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Heritage: Voting Rights at the Supreme Court Today

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To understand what’s going on in the Supreme Court today, we have to go back in time.

The year was 1965. Hundreds of people gathered in Selma, Alabama, to march for black Americans’ right to vote. Some states, especially in the South, had set up obstacles to voting, such as charging would-be voters money or making them take a test.

The marchers were beaten back by police with billy clubs and tear gas in what would become a historic outrage. But just a few months later, President Lyndon B. Johnson signed the Voting Rights Act, making it illegal for towns to discriminate in any way in their voting practices.

Johnson said that day:

Millions of Americans are denied the right to vote because of their color. This law will ensure them the right to vote. The wrong is one which no American, in his heart, can justify. The right is one which no American, true to our principles, can deny.

Congress ensured that states could not get around the new law by coming up with more changes to local voting rules. For those areas that had historically discriminated against people, the law required that they check with the feds before making changes to their voting practices. This part of the law is called Section 5.

Section 5 was supposed to be temporary. It was supposed to transition the states into the new law and ensure that they were all implementing it correctly. As President Johnson said at the time, “if any county anywhere in this nation does not want federal intervention, it need only open its polling places to all of its people.”

The problem is, that federal intervention continues to this day. And that is what the Supreme Court is considering today—the outdated Section 5, not the whole Voting Rights Act.

The Voting Rights Act provides “broad and powerful protection against discrimination,” explains Heritage’s Hans von Spakovsky, a former Counsel to the Assistant Attorney General for Civil Rights. Regardless of the Supreme Court’s take on Section 5, the Voting Rights Act remains in effect to protect all Americans from voter discrimination.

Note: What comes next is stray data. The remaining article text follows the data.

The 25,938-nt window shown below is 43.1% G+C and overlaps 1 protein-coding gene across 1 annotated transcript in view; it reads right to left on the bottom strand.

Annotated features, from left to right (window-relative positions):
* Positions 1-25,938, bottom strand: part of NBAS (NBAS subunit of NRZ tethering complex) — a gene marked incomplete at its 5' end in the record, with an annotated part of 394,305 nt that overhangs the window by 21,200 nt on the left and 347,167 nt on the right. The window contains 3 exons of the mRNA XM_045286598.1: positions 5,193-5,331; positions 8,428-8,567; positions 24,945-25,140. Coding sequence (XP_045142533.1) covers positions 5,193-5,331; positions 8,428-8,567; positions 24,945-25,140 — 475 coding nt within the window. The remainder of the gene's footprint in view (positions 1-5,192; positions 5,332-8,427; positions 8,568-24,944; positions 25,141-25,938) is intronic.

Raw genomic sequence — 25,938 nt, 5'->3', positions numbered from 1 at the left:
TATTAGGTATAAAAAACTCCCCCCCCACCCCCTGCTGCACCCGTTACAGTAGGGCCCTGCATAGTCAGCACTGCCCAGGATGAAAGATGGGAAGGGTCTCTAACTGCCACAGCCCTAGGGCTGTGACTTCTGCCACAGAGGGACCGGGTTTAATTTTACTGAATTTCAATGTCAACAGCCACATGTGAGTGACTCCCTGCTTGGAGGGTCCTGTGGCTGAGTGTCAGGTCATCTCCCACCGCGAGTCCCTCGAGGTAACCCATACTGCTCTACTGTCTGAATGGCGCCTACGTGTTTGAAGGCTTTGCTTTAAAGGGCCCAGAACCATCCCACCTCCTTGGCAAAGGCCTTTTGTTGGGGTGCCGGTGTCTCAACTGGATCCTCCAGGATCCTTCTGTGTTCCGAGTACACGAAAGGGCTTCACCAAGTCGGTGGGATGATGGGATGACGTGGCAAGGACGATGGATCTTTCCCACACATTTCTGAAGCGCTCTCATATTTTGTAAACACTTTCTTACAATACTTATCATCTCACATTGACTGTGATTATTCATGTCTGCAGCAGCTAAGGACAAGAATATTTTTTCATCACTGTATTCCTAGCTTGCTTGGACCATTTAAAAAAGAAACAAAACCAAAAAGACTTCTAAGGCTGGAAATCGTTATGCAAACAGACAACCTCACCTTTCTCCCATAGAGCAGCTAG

But Section 5 outlived its purpose decades ago—and the federal government is still forcing some voting jurisdictions to justify all of their local rule changes. Von Spakovsky points out:

[Section 5] effectively presumes that all voting-related actions by certain states and jurisdictions are discriminatory and therefore requires that they obtain pre-approval from the federal government for otherwise ordinary and routine actions, such as moving a polling station from a school that is under renovation to another one down the street or drawing new redistricting plans. This is a major and unusual imposition on state sovereignty.

What was originally intended to safeguard individual liberty has become a way for the feds to attack state liberty. For the Department of Justice and many activists, Section 5 merely exists to bully local authorities.

Von Spakovsky says that if Section 5 were struck down, “The only change would be to curb the abuses of federal bureaucrats and check the power and influence of the liberal activist groups that rely on Section 5 to enforce their agendas.”